A ray tracing model that includes the effects of refraction in shallow water has been developed to allow the evaluation of a set of empirical formulae for the prediction of directional wave spectra. The formulae have been tested by hindcasting the waves at eight offshore sites in the North Sea during WHIST storms 3, 5 and 6. At the peak of a storm the model predicted significant wave heights that agreed with observed values to within the ±10% accuracy suggested by the Department of Energy. Although the model is first-generation and cannot resolve non-linear interactions, it is computationally efficient and may be suitable for many engineering applications. In particular, it could be used in sensitivity tests for determining the grid spacing and coastal wind correction factors that should be applied during the use of second-and third-generation wave models. The good results obtained during high wave conditions are the result of the high directional resolution of the model coupled with the use of a realistic formula for the energy in the saturated wave spectrum.


Hydrodynamic models of the currents and surface elevations associated with tides and surges can give results of high accuracy (e.g. Heaps and Jones, 1979). This is because the physics of the problem is well understood, and the equations that describe the motion contain only a relatively small amount of empiricism (with empirical formulae being used to represent the surface and bottom stresses, and the vertical eddy viscosity in the case of a three-dimensional model), in contrast wave models contain a fair degree of empiricism. For example, the BMO model (Gloding 1983), which is a second-generation model, attempts to take account of the effect of the non-linear interactions by replacing the wind-sea part of the spectrum by a JONSWAP spectrum with the same energy. Consequently, the model results depend not only on the empirical formulae used to describe the wave growth, but also on the empirical constants that appear in the JONSWAP spectrum. The lack of our understanding of the true physics of wave generation is reflected in the predictions made by wave models which can show appreciable errors. The Department of Energy has suggested that a wave model should be accurate to±10% of peak wave height, and existing second-generation models have been evaluated by applying them to the WHIST storms (Department of Energy, 1986).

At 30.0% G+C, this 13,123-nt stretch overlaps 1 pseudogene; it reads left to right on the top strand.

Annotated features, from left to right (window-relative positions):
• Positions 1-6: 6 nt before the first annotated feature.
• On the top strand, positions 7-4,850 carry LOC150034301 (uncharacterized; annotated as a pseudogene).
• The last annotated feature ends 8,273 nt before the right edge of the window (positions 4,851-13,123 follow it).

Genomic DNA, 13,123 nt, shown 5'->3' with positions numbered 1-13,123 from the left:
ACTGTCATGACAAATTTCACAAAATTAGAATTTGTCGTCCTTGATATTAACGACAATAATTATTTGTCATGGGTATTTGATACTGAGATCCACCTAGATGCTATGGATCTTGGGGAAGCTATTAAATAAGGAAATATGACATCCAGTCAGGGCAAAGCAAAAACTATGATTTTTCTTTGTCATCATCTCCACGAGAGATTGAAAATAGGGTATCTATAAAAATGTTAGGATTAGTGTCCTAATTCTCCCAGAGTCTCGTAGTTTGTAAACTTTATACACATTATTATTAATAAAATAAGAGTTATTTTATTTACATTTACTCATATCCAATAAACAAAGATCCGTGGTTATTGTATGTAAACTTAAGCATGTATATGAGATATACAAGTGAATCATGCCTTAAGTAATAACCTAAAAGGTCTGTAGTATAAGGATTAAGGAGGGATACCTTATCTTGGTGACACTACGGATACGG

Recent wave models (the third-generation models) are becoming even more complex as they attempt to solve explicitly the non-linear interactions, thus necessitating the use of high-powered computers. Ultimately, this may lead to a better understanding of the physics of wave generation, but it limits the work to those researchers who have access to parallel processing computers, and the computational costs are likely to be high. An alternative approach is to accept the empirical nature of much wave modelling, and to investigate the use of purely empirical methods for the practical prediction of wave spectra. This may not advance our understanding of wave dynamics, but may produce practical models that will be suitable for many engineering problems.

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